Michael White, professor and department head from the University of Connecticut School of Pharmacy, talks about some of the places besides drug stores where pharmacists work, as well as the work they are doing.
Below are some questions with answers provided by White.
Are there other places you can find a pharmacist working besides the local drug store?
Pharmacists practice in a variety of different settings where you might not expect to see them. For instance, in hospitals pharmacists are up on the floors working with doctors and nurses in many of the intensive care units and are being placed in more and more emergency departments and transplant services as well. Any place where patients are taking many different drugs or very expensive drugs is likely to have a pharmacist involved in helping provide care. In the community, patients in the Department of Defense, Veterans Affairs and Indian Health Services routinely come to see pharmacists to help manage their diabetes, cholesterol, hypertension, and other chronic diseases treated with drug therapy. In some doctor’s offices and outpatient health clinics, pharmacists are providing these services but pharmacists could be doing so much more.
What do these pharmacists do in these settings?
They try to get people on the best drugs to treat their illnesses, adjust the dose of drugs for people with kidney or liver disease, monitor for adverse events to catch them before they get too bad, and prevent drug interactions by working as a part of the healthcare team. These interventions have been shown to improve patient care and reduce the total cost of care, something really needed in the current healthcare system. In studies conducted in Minnesota and right here in Connecticut, pharmacist provided direct patient care saved between $3 and $12 for every dollar it cost to provide these services.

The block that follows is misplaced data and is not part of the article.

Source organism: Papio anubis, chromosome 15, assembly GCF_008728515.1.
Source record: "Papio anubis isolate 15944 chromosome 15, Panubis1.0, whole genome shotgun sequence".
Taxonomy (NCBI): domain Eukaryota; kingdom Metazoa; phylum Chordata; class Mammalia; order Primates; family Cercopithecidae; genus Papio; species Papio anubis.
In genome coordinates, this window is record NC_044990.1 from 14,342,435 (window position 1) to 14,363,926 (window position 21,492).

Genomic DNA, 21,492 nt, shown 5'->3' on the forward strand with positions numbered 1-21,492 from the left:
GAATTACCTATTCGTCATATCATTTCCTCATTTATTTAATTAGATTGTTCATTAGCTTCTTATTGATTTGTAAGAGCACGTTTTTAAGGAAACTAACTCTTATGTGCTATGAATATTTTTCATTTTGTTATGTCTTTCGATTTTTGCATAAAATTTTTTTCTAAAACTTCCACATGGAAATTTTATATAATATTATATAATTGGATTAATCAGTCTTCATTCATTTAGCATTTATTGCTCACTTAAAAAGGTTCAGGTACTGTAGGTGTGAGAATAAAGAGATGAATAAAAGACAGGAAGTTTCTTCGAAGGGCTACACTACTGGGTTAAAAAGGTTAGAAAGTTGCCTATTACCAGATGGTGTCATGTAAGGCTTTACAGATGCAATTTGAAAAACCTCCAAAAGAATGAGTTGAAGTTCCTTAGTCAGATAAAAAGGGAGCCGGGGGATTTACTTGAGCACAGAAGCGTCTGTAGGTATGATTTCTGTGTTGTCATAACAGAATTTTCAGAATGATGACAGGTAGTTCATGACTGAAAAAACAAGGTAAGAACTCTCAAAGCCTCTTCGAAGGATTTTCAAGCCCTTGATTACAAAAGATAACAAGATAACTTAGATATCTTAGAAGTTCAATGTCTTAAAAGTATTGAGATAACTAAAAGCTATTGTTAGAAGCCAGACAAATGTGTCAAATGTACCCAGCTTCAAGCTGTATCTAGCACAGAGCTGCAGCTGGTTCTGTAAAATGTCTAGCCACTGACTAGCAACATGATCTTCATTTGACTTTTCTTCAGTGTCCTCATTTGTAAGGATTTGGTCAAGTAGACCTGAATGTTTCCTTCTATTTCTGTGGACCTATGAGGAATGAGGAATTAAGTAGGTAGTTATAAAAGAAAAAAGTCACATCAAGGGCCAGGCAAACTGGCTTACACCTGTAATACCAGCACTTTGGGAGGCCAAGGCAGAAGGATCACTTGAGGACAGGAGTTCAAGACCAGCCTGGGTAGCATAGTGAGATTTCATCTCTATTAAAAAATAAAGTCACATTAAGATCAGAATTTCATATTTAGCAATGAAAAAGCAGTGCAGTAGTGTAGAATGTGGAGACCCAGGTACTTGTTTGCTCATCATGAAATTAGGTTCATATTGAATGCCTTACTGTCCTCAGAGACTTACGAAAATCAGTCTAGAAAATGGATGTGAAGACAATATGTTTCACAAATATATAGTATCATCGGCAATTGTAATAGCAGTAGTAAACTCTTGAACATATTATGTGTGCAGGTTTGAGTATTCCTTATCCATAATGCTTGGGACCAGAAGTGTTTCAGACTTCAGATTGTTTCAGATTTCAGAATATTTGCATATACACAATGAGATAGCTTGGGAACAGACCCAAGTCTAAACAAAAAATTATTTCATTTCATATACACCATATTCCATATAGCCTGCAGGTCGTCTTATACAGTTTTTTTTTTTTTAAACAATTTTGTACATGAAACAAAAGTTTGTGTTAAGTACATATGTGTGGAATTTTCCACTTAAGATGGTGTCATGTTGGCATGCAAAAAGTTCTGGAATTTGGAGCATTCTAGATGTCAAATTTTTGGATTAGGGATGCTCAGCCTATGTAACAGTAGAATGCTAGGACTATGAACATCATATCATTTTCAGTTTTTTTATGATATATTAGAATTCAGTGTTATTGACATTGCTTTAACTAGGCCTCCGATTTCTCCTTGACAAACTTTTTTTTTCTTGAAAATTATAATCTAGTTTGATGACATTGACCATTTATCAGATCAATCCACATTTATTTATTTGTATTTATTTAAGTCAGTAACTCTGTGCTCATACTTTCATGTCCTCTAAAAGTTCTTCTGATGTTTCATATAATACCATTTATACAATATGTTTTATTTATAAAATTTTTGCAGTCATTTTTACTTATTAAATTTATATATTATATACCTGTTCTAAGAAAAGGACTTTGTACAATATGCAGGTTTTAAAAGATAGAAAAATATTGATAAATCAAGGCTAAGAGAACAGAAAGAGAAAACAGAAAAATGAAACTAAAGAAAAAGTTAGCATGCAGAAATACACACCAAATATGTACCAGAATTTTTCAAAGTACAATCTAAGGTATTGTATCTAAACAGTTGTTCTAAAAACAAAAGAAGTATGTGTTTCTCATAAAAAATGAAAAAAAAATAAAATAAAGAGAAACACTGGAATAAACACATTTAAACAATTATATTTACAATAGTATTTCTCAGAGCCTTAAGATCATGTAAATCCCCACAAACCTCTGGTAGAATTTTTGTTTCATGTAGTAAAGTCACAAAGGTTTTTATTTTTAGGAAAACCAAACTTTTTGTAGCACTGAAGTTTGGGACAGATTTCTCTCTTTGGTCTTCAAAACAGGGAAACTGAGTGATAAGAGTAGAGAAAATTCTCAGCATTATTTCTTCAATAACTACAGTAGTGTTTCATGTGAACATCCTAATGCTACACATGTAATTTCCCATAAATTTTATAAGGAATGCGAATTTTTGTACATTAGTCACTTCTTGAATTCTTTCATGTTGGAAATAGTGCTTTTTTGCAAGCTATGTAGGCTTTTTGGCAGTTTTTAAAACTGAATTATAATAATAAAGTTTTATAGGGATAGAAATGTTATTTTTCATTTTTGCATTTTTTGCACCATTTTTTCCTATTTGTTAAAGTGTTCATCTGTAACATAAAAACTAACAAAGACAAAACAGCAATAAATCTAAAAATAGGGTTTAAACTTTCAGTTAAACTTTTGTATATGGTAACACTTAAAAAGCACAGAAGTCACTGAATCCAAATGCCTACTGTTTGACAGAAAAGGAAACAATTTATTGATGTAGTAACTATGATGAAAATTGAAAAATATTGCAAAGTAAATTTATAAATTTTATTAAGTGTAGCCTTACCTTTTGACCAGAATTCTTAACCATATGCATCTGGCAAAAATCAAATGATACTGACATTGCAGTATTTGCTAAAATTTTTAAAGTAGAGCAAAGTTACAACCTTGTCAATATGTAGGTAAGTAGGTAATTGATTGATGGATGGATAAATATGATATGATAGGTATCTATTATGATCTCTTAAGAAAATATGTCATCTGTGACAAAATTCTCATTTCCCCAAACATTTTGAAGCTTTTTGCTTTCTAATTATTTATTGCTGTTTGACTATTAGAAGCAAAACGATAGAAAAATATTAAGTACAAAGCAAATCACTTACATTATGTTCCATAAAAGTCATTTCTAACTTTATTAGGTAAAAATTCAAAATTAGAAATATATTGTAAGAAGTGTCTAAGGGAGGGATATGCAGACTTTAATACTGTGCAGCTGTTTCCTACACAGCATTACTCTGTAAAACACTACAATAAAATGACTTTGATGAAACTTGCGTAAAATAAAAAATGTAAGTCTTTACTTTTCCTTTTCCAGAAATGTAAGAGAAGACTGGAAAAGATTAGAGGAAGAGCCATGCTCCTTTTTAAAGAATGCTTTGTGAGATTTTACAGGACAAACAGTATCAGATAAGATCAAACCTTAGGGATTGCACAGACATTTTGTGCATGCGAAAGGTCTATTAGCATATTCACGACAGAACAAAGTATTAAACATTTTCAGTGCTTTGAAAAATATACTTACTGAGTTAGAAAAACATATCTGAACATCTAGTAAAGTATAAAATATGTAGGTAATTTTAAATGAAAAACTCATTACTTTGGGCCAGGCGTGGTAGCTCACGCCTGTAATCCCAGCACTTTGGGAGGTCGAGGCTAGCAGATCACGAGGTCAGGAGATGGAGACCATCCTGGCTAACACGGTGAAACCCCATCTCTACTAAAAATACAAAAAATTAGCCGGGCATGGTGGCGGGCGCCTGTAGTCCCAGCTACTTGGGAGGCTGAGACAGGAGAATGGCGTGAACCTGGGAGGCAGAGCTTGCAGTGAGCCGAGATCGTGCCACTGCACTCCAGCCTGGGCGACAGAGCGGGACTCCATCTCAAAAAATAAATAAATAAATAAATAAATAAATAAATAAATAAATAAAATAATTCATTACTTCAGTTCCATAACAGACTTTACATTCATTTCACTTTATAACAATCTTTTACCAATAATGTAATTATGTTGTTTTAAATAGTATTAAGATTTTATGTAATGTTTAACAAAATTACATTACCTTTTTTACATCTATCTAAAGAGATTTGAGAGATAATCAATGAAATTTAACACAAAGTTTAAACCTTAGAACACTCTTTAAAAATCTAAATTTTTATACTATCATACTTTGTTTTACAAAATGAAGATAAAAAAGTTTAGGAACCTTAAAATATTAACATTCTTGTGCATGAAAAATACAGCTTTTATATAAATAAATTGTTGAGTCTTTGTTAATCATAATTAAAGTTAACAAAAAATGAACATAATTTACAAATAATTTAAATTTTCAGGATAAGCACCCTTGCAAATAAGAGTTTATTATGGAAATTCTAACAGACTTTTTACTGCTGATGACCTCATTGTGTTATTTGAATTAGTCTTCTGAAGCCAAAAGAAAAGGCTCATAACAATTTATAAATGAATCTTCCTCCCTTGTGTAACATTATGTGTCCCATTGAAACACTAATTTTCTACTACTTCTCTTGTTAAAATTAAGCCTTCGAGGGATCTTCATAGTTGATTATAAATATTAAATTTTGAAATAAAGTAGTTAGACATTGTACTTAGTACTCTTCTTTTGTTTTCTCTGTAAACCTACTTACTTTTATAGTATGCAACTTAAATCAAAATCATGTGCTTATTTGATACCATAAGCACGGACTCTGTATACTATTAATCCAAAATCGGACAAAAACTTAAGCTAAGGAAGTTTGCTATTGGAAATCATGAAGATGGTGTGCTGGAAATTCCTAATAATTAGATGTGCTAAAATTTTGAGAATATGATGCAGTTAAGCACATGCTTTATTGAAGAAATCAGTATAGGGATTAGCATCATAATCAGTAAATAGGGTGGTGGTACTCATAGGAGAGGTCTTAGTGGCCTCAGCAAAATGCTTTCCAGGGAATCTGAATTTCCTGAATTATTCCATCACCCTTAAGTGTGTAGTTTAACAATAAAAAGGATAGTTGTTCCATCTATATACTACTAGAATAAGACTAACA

Why aren’t more pharmacists providing services in doctor’s offices here in Connecticut?
Pharmacists in retail stores are paid for providing prescriptions to patients through something called a pharmacy benefit. The type of direct patient care we are talking about is not tied to the product and occurs within the doctor’s offices so they are paid as a medical benefit. Pharmacists have not been recognized as Medicare part B so they, and the doctors that employ them, have a hard time being reimbursed for those services. Until pharmacists become Medicare part B recognized providers, they will be hard to find in your doctor’s office. The Surgeon General’s office recently reviewed all of the studies evaluating pharmacist provided care and said that pharmacists should be included as a member of the healthcare team and that the services should be expanded. Hopefully this type of support can move legislators to recognize the value of pharmacists performing these functions.